The Crossroads of the Revolution: The Myth That Built Dobbs Ferry

The Crossroads of the Revolution: The Myth That Built Dobbs Ferry

June 14 is recognized for the adoption of the United States flag from the Second Continental Congress in 1777. But on national Flag Day in Dobbs Ferry in 1894, an even greater celebration was in the cards.

One thousand Civil War veterans, two naval warships, countless school children, and even the 23rd Vice President of the United States, Adlai Stevenson I (grandfather to Adlai Stevenson II, who would lose the presidential election twice in the 1950s) were all in attendance for what was the greatest party in the history of the Hudson River.

 “The monument whose cornerstone we lay at this hour will mark the spot where one of the greatest events of our colonial struggle occurred,” stated Stevenson.

But what led to this comment? What could’ve been so important that it would draw the second-highest-ranking official in all the country to make a visit?

A lie.

Well, sort of. It’s complicated. Welcome to history.

 Dr. Richard Borkow is the Dobbs Ferry Village Historian. He is also the author of George Washington’s Westchester Gamble: The Encampment on the Hudson and the Trapping of Cornwallis, which takes a dive into the topics that led to some of the greatest misconceptions in the history of Dobbs Ferry.

 “In 1894, people wanted to pay special attention to the history of the American Revolution. It was in Dobbs Ferry that Washington formulated the plan to capture Cornwallis and win the war. The Union League Club of New York City, which formed during the Civil War to support Lincoln, raised the funds to build the Hyatt-Livingston pedestal,” explain Dobbs Ferry Village Historian Richard Borkow.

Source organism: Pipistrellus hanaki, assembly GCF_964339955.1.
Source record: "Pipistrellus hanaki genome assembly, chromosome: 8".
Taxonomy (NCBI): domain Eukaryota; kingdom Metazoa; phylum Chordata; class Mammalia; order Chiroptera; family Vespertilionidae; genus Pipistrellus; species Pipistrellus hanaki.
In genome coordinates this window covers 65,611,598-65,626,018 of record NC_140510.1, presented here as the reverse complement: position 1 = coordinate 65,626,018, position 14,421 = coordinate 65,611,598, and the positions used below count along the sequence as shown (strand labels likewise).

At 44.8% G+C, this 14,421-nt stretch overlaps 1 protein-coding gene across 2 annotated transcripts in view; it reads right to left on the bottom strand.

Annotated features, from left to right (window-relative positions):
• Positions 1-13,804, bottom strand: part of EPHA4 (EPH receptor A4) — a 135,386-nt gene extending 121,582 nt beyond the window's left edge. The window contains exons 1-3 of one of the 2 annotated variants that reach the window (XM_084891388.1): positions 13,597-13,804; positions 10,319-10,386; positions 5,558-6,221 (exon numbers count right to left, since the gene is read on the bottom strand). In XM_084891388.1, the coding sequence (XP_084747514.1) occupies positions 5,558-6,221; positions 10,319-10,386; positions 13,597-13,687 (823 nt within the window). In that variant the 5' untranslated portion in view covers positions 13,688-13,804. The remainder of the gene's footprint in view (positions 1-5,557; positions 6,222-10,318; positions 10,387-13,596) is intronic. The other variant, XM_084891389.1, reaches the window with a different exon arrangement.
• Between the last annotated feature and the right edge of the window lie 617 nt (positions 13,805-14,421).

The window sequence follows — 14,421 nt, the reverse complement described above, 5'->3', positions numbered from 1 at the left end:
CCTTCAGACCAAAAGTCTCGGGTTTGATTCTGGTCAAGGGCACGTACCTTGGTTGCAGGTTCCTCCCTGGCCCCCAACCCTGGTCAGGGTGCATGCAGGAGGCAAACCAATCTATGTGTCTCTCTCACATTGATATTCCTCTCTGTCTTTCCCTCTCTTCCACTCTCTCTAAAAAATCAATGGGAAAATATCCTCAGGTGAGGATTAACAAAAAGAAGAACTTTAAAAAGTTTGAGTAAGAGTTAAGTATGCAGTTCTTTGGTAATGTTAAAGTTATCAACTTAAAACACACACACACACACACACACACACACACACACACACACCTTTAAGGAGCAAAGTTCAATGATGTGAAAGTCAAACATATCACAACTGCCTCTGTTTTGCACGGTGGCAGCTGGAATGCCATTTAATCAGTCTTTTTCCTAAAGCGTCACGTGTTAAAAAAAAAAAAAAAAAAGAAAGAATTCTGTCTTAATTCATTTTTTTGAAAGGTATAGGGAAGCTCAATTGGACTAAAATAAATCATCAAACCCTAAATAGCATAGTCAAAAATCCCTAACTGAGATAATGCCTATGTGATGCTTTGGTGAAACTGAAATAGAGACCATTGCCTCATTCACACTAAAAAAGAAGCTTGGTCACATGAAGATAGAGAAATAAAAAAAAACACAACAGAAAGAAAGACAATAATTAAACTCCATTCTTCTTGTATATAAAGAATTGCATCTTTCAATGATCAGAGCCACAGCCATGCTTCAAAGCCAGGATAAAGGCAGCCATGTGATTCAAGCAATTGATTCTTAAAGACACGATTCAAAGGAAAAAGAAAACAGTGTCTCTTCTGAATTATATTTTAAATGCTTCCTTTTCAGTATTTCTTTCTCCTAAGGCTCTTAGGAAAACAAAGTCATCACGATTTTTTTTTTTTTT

The claim, and the part where the “misconception” comes into the fray, lies with the location of the monument itself (or rather, where it laid in front of): the Hyatt-Livingston House.

It’s the summer of 1781. The American Revolution is nearing its climax, and the French and American armies are encamped within lower Westchester. For six weeks, from July 6 to Aug. 19, Dobbs Ferry would serve as the “crossroads of the revolution,” as described by American Revolution historian, David Hackett Fischer.

By offering an extensive strategic advantage through the number of locations it offered soldiers to march to, plus its valuable defensive position on high ground, Dobbs Ferry played a key role in the war.

George Washington, then just General- and Commander-in-Chief of the Continental Army, and Jean-Baptiste Donatien de Vimeur de Rochambeau, a French nobleman and general, while still stationed in Westchester, saw that the American effort was slowly beginning to diminish. A lack of food, clothing, and pay had left the army vulnerable. The events in 1781 were the last chance America had at gaining independence.

Despite the military stalemate between the British and Americans, that wouldn’t be enough for independence. Washington knew that only one thing could turn the tide of the war was a decisive military victory.